Credit: Greg Chiasson

April 4, 2017; WSB-TV (Atlanta, GA)

The nonprofit Independent Adoption Center’s (IAC) bankruptcy isn’t going smoothly. The trustee hired by the organization that abruptly closed its doors is now planning to sue the agency’s board of directors for failure to properly handle the bankruptcy case.

Almost 2,000 families planning to adopt throughout the country were dealt a hard blow when IAC sent a letter out of the blue announcing their bankruptcy and the immediate closing of the agency in late January, as reported here at NPQ. Since then, families have been trying to find answers and help.

Clients in Georgia have since learned that they are exempt from an amended IAC bankruptcy filing, leaving them no legal option to file claims against the agency. The bankruptcy trustee’s attorney told them they were exempted from the bankruptcy proceeding because another nonprofit has taken over their adoption cases. However, the families have received no contact from the new nonprofit and no information about it. No one seems to know anything about the new nonprofit, including its name and contact information.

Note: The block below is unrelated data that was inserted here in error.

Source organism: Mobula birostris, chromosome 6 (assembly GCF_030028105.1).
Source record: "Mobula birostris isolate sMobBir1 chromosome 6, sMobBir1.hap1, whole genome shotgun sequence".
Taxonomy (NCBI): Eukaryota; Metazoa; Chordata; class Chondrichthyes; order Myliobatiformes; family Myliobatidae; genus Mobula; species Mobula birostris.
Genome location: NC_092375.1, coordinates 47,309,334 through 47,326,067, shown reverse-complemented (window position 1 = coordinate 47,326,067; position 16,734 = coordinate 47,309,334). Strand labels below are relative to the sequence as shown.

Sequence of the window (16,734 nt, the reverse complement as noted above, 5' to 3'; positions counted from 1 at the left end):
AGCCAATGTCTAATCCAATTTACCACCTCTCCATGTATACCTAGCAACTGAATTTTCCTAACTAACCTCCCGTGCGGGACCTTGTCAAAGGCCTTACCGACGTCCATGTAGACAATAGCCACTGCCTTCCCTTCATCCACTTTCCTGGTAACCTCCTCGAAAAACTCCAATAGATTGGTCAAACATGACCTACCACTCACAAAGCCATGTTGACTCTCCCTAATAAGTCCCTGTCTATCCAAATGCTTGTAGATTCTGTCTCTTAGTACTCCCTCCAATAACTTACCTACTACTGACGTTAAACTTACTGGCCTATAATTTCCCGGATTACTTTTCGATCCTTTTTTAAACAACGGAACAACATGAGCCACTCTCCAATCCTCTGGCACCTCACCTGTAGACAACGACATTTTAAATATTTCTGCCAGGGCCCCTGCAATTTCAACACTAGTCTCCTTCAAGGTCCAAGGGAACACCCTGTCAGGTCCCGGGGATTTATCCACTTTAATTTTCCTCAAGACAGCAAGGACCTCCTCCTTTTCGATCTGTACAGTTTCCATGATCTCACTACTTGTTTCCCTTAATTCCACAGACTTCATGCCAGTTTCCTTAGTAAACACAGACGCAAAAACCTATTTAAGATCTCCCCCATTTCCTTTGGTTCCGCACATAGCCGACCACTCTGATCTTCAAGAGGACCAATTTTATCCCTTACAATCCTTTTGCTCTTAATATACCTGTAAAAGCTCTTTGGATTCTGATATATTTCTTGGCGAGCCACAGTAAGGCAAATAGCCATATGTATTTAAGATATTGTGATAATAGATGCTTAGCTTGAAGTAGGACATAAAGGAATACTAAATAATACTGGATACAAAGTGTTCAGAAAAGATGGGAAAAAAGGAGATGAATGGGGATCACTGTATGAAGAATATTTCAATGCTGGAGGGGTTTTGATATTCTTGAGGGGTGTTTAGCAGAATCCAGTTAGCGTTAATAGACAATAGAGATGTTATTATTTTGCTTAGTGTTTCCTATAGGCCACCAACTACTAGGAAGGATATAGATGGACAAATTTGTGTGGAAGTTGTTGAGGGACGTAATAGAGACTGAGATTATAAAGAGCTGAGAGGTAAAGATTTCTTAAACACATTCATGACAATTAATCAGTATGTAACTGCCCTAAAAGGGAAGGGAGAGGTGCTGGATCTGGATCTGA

Even if IAC’s Georgia clients could file a bankruptcy claim, it’s unlikely they or any other families would be able to recoup their money; at the time of filing bankruptcy, IAC had just $57,000 left in their accounts, with $650,000 in debt. Trustee Marlene Weinstein said that’s not even enough to cover the remaining costs of bankruptcy proceedings.

Weinstein is the trustee whose attorneys filed a complaint in late March against the IAC’s board of directors and its insurance company in northern California. The complaint describes a chaotic bankruptcy case where it’s alleged the IAC was losing money every month with no apparent improvement and shut down without giving government regulators notice about confidential records.

The families still on the waiting list for babies not only lost thousands of dollars they entrusted the organization with, but also important personal documents like birth certificates and marriage licenses. One family in Raleigh, North Carolina, is having trouble buying a new house because mortgage companies are asking for their original tax returns, not copies, which IAC stuck in an undisclosed location.

IAC’s board president, Greg Kuhl, told creditors at a meeting in March that the organization first considered bankruptcy in November. IAC then developed a new marketing campaign aimed at recruiting new birth mothers, accompanied by a relaunch of its website. But it was too little, too late.

Some families are moving on despite all this. One family has connected with the birth mother that IAC originally matched them with and has taken out a loan to complete the adoption through a lawyer. Another family plans to have fundraisers to restart the process.

The unfortunate circumstances surrounding IAC may have made the adoption journey more difficult for thousands of people, but it’s a journey many will not give up on.—Angie Wierzbicki